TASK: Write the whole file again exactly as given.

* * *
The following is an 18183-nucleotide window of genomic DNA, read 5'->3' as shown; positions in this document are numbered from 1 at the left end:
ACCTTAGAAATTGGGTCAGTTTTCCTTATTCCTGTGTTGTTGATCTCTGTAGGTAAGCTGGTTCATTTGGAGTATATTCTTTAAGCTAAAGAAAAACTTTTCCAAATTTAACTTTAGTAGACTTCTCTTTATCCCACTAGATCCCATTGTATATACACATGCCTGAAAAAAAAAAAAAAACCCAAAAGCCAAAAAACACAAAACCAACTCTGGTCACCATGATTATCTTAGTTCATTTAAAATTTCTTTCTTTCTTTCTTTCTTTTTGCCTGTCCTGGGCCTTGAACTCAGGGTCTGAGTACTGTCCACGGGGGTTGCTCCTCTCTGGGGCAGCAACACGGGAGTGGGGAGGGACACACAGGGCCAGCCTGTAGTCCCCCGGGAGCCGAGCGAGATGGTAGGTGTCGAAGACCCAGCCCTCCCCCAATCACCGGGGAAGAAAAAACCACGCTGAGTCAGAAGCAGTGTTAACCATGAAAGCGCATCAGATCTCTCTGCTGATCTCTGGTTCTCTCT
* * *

The following is an 18183-nucleotide window of genomic DNA, read 5'->3' as shown; positions in this document are numbered from 1 at the left end:
ACCTTAGAAATTGGGTCAGTTTTCCTTATTCCTGTGTTGTTGATCTCTGTAGGTAAGCTGGTTCATTTGGAGTATATTCTTTAAGCTAAAGAAAAACTTTTCCAAATTTAACTTTAGTAGACTTCTCTTTATCCCACTAGATCCCATTGTATATACACATGCCTGAAAAAAAAAAAAAAACCCAAAAGCCAAAAAACACAAAACCAACTCTGGTCACCATGATTATCTTAGTTCATTTAAAATTTCTTTCTTTCTTTCTTTCTTTTTGCCTGTCCTGGGCCTTGAACTCAGGGTCTGAGTACTGTCCACGGGGGTTGCTCCTCTCTGGGGCAGCAACACGGGAGTGGGGAGGGACACACAGGGCCAGCCTGTAGTCCCCCGGGAGCCGAGCGAGATGGTAGGTGTCGAAGACCCAGCCCTCCCCCAATCACCGGGGAAGAAAAAACCACGCTGAGTCAGAAGCAGTGTTAACCATGAAAGCGCATCAGATCTCTCTGCTGATCTCTGGTTCTCTCT